Online gambling in New Zealand
Online gambling is increasing at a massive rate. While many online gambling critics believed the industry would fall apart, quite the opposite has happened. More countries around the world are now able to gamble online, and this list increases every year.
Gambling laws in the past restricted most forms of gambling, but more New Zealand – friendly casinos are now opening their doors. Though the NZ market is still small compared to the rest of the world, experts believe the trend is changing. They believe new online casinos for New Zealand is set to rise in 2018.
Online casinos first made an appearance on the web during the mid to late nineteen nineties. Most Kiwis back then seemed to find these to be more of a novelty than a real means of gambling. The main gaming activity in New Zealand was always horse racing, although playing pokies have begun to rise in recent years.
Land-based gambling in New Zealand currently has around five full-time casinos, all regulated by the NZ government. There are also hundreds of pokies in bars, pool halls, pokie rooms and hotels all over the country. Pokies are the main casino-style game that Kiwis enjoy the most over other casino games such as roulette, blackjack, baccarat, and poker. Thanks to the introduction of live dealer online casino gaming, that trend is beginning to balance out a bit.
Gambling Online in New Zealand Today
One of the main reasons why online gaming in New Zealand is seeing such an increase since 2016, is that it is so easy to create an online casino account now. While New Zealand gambling laws limit local gambling, players are still able to gamble online.
This means that it is legal for Kiwis to open gambling accounts with online casinos, as long as they are not located within New Zealand territory. Most top online casinos are based in specific regulatory jurisdictions. These include Malta, Gibraltar, Alderney, Kahnawake, Curacao, and other areas. In other words, these online casinos are not regulated by local government, but rather by international, bodies.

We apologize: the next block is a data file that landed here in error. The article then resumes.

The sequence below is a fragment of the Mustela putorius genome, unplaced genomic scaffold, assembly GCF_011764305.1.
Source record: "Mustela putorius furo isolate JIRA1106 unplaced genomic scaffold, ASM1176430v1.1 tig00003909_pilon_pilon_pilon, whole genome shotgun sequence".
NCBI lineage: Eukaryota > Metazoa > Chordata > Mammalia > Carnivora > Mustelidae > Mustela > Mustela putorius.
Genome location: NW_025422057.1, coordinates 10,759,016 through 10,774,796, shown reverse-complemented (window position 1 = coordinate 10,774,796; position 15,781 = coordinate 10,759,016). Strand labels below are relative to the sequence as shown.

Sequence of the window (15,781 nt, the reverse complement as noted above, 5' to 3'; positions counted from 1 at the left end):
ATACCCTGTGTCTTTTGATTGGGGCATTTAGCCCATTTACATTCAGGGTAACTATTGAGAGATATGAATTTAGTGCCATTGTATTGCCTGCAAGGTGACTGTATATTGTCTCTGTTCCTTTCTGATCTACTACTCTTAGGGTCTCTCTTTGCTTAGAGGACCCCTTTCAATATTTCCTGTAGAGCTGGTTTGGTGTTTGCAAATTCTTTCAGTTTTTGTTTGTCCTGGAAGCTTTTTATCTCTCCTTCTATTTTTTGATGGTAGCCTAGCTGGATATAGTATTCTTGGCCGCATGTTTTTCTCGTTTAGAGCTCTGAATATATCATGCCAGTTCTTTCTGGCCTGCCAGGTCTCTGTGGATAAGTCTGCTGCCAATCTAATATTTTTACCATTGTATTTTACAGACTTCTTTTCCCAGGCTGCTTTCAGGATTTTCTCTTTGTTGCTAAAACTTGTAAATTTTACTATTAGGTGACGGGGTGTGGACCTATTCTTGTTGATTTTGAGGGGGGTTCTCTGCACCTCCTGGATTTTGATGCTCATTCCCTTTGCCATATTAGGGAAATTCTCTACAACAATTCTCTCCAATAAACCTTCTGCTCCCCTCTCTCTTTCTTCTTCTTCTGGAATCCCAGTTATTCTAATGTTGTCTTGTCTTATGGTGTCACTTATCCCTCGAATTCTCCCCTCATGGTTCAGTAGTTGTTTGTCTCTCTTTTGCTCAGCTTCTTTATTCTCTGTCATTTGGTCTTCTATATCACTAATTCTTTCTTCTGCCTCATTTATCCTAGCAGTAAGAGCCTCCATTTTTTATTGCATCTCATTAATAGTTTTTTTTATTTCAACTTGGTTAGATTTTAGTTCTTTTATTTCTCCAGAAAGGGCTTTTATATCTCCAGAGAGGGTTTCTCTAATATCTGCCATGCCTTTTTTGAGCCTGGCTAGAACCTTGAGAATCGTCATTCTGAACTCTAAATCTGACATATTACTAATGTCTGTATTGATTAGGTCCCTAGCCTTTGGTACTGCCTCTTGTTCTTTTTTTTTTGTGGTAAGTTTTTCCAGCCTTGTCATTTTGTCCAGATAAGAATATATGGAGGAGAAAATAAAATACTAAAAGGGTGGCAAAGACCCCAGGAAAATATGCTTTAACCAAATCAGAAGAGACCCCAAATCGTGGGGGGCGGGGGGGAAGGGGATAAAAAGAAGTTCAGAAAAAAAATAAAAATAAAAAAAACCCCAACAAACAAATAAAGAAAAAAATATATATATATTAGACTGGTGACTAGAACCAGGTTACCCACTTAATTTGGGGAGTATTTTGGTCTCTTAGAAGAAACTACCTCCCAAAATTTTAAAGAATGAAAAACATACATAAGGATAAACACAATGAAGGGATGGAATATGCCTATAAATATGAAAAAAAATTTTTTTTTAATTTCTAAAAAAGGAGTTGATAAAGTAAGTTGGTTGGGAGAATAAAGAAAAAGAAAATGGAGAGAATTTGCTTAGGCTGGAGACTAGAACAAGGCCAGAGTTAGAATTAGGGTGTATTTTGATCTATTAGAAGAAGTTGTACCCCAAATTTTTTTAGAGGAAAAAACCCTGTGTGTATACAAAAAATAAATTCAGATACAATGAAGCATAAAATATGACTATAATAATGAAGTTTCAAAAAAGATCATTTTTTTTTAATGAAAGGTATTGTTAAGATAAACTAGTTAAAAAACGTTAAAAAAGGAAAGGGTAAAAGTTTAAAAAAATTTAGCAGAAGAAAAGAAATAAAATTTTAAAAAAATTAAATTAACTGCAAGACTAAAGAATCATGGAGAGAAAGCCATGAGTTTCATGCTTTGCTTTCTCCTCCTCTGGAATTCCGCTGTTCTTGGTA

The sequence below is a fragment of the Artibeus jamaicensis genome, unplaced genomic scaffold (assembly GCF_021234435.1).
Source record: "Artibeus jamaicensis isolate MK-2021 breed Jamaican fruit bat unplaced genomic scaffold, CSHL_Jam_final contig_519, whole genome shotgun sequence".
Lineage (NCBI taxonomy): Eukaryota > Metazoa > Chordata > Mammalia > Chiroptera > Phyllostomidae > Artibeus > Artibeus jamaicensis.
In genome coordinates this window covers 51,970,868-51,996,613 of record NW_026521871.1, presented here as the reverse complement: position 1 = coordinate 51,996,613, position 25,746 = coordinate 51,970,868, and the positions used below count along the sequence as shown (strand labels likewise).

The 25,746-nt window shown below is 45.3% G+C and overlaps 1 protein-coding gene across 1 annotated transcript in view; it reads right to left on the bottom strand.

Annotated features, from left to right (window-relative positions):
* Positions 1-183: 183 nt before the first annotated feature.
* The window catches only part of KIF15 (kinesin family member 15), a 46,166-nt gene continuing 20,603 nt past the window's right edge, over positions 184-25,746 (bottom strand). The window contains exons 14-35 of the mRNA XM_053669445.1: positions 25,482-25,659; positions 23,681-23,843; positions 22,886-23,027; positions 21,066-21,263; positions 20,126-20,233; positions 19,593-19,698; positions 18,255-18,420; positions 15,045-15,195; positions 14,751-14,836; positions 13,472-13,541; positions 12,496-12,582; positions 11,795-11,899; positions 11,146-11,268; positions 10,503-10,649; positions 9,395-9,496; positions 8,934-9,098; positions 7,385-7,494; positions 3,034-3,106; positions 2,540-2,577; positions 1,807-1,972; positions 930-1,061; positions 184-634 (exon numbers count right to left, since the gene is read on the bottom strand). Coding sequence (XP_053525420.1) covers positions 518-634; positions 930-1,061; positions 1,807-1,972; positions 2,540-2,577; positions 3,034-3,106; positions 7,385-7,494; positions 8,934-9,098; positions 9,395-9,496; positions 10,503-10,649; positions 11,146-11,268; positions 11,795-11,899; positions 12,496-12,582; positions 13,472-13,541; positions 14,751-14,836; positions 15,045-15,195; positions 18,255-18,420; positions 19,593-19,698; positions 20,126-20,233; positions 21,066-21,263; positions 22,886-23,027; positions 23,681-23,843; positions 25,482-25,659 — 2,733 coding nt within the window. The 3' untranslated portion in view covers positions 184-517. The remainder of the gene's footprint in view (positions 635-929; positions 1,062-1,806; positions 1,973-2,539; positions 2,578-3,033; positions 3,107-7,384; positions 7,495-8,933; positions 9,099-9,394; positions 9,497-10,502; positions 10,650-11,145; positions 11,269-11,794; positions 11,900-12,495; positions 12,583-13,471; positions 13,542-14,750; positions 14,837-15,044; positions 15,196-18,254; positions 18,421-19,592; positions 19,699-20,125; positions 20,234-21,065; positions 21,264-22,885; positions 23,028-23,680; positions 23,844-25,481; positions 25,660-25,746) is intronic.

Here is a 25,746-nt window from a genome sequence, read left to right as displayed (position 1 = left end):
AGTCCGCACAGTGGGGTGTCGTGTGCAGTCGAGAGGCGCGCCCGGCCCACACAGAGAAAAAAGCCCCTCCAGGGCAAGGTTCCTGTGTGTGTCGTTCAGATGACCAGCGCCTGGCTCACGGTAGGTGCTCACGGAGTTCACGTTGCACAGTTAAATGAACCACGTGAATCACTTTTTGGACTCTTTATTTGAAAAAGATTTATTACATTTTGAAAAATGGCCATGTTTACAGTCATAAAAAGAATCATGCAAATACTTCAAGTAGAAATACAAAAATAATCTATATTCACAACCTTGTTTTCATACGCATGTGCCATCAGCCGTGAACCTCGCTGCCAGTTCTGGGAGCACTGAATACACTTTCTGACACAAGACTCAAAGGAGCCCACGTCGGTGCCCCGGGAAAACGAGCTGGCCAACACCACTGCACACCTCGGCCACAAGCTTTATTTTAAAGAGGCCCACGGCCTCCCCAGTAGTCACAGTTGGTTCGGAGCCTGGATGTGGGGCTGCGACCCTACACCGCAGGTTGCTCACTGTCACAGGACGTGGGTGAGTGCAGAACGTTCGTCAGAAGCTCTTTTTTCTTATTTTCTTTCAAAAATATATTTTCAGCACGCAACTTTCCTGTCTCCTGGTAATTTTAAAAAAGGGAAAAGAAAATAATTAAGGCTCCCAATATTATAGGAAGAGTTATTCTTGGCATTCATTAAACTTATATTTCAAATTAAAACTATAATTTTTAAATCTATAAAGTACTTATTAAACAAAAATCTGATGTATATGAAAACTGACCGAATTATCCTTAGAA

Online casino gambling has also become very safe for Kiwis, thanks to a fresh look at international casino regulations. More active checks are done by regulatory bodies, ensuring features such as payout ratios are published.
Another plus for Kiwis is that many of the best online casinos now cater for the New Zealand market. This means that you can now enjoy banking in local currency with payment options such as Visa, MasterCard, POLi, Skrill, Bitcoin and more. The games are also more geared towards Kiwi tastes, with plenty of pokies to choose from as well as live casino gaming options. All this is also available via mobile casino platforms, on most devices. You may now easily access most casinos via your smartphones and tablets running iOS, Android, Windows Phone and Blackberry.
Stricter Rules Back Then
Before the idea of online casinos came into play for Kiwis, there were strict NZ gambling laws. Back then, the oldest known gambling activity in New Zealand was horse racing. This dates back to the 1800’s with the first official horse race held in the Bay of Islands in 1835.
Due to serious opposition from many religious groups within the country, gambling on horse became quite limited. This resulted in the banning of all bookmaking activities (off-course) in 1910. For many years New Zealand gambling was limited to regulated trackside gambling and a few government lottery games.
Yet, things began to change during the nineteen eighties as the first weekly televised Lotto draws began to take place. Pokie machines in specific locations became legal in sporting clubs, allowing room for growth in a growing market.
By the end of the eighties, the NZ government decided to introduce the country’s first land-based casinos. This started with the first casino open for business in 1994 in Christchurch. Today kiwis can enjoy at least six different brick and mortar casinos around the country. These include no less than three Sky City casinos, the most popular casino chain in NZ, with one in Hamilton, one in Queenstown, and one in Auckland.